Buried Loot on the Banks of The Neosho River
The Neosho River flows through the northeastern part of Oklahoma. Legend has it that Jesse James buried a large cache of loot somewhere on the banks of that river near the town of Miami, Ok.
If you are interested in reading about more of Jesse James lost treasure stories check out Lost Treasures of Nebraska.
Buried Payroll at Fort Sill
Fort Sill which is still in existence is an Army Base located about 85 miles southwest of Oklahoma City. In the 1890s a stagecoach would bring the soldiers their pay from Witchita Falls Texas which was a three-day trip. For every trip except for the one, I’m about to tell you the stagecoach was accompanied by six to 12 armed soldiers so as to keep the payroll from being stolen.
Then one day in June of 1892 since the payroll had made it safely all those times they decided to take the trip without the armed soldiers. They would live to regret this decision. Because in the early morning hours the stagecoach was held up by bandits when they were about to cross the Red River. One of the drivers was wounded and two horses were shot.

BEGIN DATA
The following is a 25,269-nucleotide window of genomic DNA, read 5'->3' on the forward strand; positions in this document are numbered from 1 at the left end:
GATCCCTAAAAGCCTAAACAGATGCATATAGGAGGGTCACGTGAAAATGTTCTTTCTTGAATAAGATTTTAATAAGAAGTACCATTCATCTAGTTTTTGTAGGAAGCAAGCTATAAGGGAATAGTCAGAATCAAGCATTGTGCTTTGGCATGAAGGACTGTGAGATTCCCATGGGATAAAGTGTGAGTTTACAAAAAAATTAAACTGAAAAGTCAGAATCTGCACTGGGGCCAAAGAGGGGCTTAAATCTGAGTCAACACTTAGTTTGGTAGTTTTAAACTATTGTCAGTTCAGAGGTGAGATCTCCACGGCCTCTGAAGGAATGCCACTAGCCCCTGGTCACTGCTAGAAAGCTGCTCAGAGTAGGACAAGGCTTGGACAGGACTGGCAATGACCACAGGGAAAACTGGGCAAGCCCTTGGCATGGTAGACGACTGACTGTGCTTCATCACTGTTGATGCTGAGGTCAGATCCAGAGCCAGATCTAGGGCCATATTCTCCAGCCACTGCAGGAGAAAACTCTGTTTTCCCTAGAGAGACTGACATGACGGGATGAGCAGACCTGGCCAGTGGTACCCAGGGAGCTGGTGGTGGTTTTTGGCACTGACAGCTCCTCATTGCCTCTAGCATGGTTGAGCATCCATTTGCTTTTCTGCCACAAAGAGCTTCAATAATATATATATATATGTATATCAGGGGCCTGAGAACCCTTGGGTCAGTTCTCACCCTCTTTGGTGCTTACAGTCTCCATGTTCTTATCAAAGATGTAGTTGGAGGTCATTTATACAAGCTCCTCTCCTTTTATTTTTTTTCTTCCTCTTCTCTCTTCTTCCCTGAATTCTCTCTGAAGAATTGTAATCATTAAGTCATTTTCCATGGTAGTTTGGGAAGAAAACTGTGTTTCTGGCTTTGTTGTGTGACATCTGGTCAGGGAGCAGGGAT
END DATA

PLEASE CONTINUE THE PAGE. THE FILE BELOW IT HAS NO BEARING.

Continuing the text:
The other driver was able to kill two of the three bandits but one of the bandits shot back and killed the driver and he got away with $100,000 in gold and silver which was the payroll for Fort Sill. The bandit then proceeded with the gold and silver coins in six saddlebags on a horse headed for Oklahoma City. He didn’t make it.
Lone Bandit Makes It To Fort Sill